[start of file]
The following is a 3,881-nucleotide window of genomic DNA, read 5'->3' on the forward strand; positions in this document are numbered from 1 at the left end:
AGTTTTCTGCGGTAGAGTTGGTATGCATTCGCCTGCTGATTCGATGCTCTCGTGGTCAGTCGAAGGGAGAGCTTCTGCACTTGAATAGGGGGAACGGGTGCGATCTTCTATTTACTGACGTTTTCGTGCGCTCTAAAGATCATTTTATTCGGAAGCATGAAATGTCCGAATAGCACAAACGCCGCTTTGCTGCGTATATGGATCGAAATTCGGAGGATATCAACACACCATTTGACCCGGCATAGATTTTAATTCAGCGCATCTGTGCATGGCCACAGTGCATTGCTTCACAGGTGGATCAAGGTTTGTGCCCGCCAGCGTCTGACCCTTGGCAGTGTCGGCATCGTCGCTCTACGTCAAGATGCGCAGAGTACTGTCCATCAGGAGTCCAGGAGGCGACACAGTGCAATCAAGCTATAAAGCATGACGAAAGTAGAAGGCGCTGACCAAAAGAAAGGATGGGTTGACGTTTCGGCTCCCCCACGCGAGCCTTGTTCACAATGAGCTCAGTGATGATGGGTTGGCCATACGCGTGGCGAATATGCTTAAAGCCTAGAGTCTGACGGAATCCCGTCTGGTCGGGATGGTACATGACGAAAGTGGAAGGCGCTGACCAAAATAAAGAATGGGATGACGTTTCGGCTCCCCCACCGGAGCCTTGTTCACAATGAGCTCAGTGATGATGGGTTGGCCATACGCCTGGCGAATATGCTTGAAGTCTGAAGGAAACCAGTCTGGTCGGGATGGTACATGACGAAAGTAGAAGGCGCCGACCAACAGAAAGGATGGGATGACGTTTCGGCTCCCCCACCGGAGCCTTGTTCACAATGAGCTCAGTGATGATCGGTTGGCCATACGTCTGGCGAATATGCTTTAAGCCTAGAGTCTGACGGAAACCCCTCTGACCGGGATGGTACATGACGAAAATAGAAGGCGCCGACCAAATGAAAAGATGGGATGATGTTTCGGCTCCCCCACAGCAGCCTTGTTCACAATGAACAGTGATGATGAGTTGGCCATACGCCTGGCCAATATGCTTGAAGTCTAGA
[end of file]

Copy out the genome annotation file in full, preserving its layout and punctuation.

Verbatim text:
The following is a 3,881-nucleotide window of genomic DNA, read 5'->3' on the forward strand; positions in this document are numbered from 1 at the left end:
AGTTTTCTGCGGTAGAGTTGGTATGCATTCGCCTGCTGATTCGATGCTCTCGTGGTCAGTCGAAGGGAGAGCTTCTGCACTTGAATAGGGGGAACGGGTGCGATCTTCTATTTACTGACGTTTTCGTGCGCTCTAAAGATCATTTTATTCGGAAGCATGAAATGTCCGAATAGCACAAACGCCGCTTTGCTGCGTATATGGATCGAAATTCGGAGGATATCAACACACCATTTGACCCGGCATAGATTTTAATTCAGCGCATCTGTGCATGGCCACAGTGCATTGCTTCACAGGTGGATCAAGGTTTGTGCCCGCCAGCGTCTGACCCTTGGCAGTGTCGGCATCGTCGCTCTACGTCAAGATGCGCAGAGTACTGTCCATCAGGAGTCCAGGAGGCGACACAGTGCAATCAAGCTATAAAGCATGACGAAAGTAGAAGGCGCTGACCAAAAGAAAGGATGGGTTGACGTTTCGGCTCCCCCACGCGAGCCTTGTTCACAATGAGCTCAGTGATGATGGGTTGGCCATACGCGTGGCGAATATGCTTAAAGCCTAGAGTCTGACGGAATCCCGTCTGGTCGGGATGGTACATGACGAAAGTGGAAGGCGCTGACCAAAATAAAGAATGGGATGACGTTTCGGCTCCCCCACCGGAGCCTTGTTCACAATGAGCTCAGTGATGATGGGTTGGCCATACGCCTGGCGAATATGCTTGAAGTCTGAAGGAAACCAGTCTGGTCGGGATGGTACATGACGAAAGTAGAAGGCGCCGACCAACAGAAAGGATGGGATGACGTTTCGGCTCCCCCACCGGAGCCTTGTTCACAATGAGCTCAGTGATGATCGGTTGGCCATACGTCTGGCGAATATGCTTTAAGCCTAGAGTCTGACGGAAACCCCTCTGACCGGGATGGTACATGACGAAAATAGAAGGCGCCGACCAAATGAAAAGATGGGATGATGTTTCGGCTCCCCCACAGCAGCCTTGTTCACAATGAACAGTGATGATGAGTTGGCCATACGCCTGGCCAATATGCTTGAAGTCTAGA